Learning to Let Go

Written by: Morgan Blair, Founder and Creative Director of Unpolished Journey

What’s on your mind, causing you constant anxiety, keeping you from reaching your full potential, holding you back in fear, limited your abilities? Whatever it is…

Let that shit go.

It is weighing you down, keeping you from being able to spread your wings and take flight. It is the boulder tied to your balloon keep your feet stuck to the ground. When, you weren’t even meant to be on the ground in the first place.

I think a lot about the image of the butterfly trying to fly while being tied to a boulder. It keeps it low to the ground and exhausted, pulling down and inhibiting the butterfly’s natural born purpose.

We are that butterfly. We let stuff weigh us down all the time. Our past, our anxiety about the future, food, body image, fear, hopelessness. I could go on and on. I know, because I have been there. I have been carrying multiple boulders around with me in a backpack that seems to grow larger with each passing day and, you know what? I’m done. I have decided I am done. I am going to practice what I preach (shout out to Kesha) and let that shit go because it is no longer serving me in any way.

 

In order to experience true freedom in life, we have to first understand what freedom asks of us. Freedom is not something that you just magically wake up one morning possessing. Freedom is a battle. You have to first win, catch, and hold on to it. Freedom requires work and I think that is what people don’t understand. It’s like the saying of “if you wait until you feel motivated you will never start in the first place”.  The same could be said of freedom. If you wait until you’re ready to let things go, to experience release, to live a life apart from fear, then it will never happen. Why? Because, we never feel ready. Readiness is just an abstract construction we have created within our minds to try have a concrete understanding of a concept you can’t possibly tangibly explain. It is a dangerous thing to wait until we are ready for freedom because, in doing so, we may never experience the delicious taste of its blissfulness.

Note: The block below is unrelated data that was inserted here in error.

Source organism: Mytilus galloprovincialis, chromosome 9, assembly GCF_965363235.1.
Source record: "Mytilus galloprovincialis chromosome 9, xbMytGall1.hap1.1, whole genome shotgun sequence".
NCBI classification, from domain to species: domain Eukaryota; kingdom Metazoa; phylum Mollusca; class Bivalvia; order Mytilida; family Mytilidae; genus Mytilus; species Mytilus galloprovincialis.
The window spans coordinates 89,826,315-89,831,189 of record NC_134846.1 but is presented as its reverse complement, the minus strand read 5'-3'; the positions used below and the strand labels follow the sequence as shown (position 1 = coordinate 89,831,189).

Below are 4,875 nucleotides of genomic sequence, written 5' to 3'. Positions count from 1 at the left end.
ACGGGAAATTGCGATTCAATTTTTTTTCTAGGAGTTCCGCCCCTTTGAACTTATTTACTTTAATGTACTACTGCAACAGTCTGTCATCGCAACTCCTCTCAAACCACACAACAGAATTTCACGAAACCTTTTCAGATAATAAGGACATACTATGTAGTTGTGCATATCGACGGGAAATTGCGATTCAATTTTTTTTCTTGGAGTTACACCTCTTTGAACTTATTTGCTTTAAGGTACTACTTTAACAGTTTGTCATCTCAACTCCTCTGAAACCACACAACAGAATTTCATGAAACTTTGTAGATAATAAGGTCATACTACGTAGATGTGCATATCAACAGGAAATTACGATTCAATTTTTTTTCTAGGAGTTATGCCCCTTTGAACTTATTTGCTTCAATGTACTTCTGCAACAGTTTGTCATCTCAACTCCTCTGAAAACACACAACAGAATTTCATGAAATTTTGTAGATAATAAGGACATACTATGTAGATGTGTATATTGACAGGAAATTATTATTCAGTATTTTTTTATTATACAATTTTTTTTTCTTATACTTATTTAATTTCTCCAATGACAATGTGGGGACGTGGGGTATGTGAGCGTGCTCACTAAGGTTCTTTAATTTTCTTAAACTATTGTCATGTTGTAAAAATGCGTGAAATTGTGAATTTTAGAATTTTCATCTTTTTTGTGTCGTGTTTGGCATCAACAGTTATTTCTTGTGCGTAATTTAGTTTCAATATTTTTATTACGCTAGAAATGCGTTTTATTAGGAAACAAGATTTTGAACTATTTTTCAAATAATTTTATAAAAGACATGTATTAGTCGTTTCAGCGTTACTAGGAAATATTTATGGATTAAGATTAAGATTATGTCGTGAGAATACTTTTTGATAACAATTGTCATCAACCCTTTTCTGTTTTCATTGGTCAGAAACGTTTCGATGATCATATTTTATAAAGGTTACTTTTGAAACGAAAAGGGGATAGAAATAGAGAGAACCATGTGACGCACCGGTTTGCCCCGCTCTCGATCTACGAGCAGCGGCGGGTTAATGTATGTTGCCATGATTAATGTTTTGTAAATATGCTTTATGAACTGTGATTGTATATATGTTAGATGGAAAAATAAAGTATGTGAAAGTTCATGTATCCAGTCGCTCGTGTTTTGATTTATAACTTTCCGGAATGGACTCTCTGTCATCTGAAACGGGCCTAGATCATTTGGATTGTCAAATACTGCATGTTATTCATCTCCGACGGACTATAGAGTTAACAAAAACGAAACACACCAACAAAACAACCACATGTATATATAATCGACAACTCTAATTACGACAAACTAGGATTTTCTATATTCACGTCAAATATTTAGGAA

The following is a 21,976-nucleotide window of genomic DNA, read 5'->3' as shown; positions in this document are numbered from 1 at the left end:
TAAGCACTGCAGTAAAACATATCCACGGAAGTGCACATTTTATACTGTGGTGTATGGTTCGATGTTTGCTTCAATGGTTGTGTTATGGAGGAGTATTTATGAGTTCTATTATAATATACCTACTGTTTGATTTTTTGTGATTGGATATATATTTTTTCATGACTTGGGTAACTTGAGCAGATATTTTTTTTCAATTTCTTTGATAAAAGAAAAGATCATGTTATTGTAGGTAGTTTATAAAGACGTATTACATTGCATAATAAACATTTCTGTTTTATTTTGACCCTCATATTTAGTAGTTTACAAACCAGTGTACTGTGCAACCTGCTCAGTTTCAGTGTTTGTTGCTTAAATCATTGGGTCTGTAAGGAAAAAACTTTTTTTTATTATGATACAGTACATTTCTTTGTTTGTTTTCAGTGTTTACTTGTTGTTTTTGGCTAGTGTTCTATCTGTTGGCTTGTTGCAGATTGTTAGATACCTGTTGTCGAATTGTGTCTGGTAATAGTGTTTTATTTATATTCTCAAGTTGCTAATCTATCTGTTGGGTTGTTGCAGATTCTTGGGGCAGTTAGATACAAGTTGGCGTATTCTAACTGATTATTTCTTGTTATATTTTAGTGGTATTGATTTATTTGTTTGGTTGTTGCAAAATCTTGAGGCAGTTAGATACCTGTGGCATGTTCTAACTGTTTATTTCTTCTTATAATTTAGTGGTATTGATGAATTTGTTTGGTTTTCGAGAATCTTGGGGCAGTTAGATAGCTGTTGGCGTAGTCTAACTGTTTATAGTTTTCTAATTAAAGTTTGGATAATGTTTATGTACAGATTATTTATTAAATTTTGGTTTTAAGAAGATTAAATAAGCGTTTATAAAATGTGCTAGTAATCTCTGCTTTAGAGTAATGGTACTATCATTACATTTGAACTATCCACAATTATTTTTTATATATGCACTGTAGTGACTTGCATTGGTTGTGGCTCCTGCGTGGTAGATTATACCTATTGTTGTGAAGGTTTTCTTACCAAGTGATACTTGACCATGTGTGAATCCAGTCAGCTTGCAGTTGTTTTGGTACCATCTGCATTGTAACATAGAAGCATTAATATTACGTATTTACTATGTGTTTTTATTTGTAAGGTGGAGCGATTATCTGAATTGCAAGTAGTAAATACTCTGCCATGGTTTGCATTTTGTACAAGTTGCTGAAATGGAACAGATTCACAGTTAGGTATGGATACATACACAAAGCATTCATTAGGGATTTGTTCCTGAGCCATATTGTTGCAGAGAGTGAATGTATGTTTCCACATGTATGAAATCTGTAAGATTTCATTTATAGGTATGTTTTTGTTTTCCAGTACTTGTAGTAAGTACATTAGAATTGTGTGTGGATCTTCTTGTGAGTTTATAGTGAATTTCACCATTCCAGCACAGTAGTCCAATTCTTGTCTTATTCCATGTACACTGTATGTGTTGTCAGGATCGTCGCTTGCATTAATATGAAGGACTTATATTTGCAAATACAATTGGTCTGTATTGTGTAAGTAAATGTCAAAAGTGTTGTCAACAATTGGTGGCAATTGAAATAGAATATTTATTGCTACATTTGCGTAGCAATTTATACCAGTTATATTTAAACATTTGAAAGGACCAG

I used to think that recovery was something that eventually would fall into my lap. That one day I would wake up with an intense desire to get better and therefore would never have an urge to use my eating disorder ever again.  I waited years for that day.  I waited through many treatment stays and many relapses, always believing that my recovery epiphany moment would eventually come.

It never did.

I never had one moment where I was like “wow I’m in recovery”. It was a slow crawl towards health. An uphill battle, which I started to climb when climbing was the last thing I wanted to do. My recovery epiphany looked a lot like training. Slow and steady wins the race. It was months in the making. It was hard to even see the progress. But slowly recovery unfolded and suddenly I could look back and see just how far I had come.

I believe the same is true for freedom. Recovery and freedom go hand and hand. So, in order to obtain freedom, I believe the process looks a lot like recovery did and does. It is slow and hard and complicated. Freedom is an uphill climb with a tired back and sore feet. Freedom is starting from where you’re at and trusting the view at the top is better than where you are currently standing. Freedom is pushing and pushing and pushing yourself to do what scares you so that one day you can look back from the mountain’s summit and say, “I did that.” I climbed. I got myself here. I fought for my freedom. Because, there is nothing more satisfying than fighting to become the person you’ve always wished to be.  

If we return to the butterfly metaphor, freedom in the process of cutting those strings. No one is going to come and cut them for you. You have to be willing to do that part yourself. You have to get to a point where you are done carrying around extra shit and are ready to let it goooooooooo.

I don’t know what helped me get to the point of willingness to fight for my freedom, to start cutting the strings connected to my boulders. I think, perhaps, it was simply exhaustion. Exhaustion from fighting so damn hard. It just wasn’t worth it. So I got out my big girl scissors and cut cut cut away all the parts that weren’t serving me anymore. And boy can I fly better and higher than I ever have before. The summit of the mountain climb is near. I can finally see it after all these years of waiting at the basecamp.

It’s there.

It’s real.

I am coming for the amazing views.

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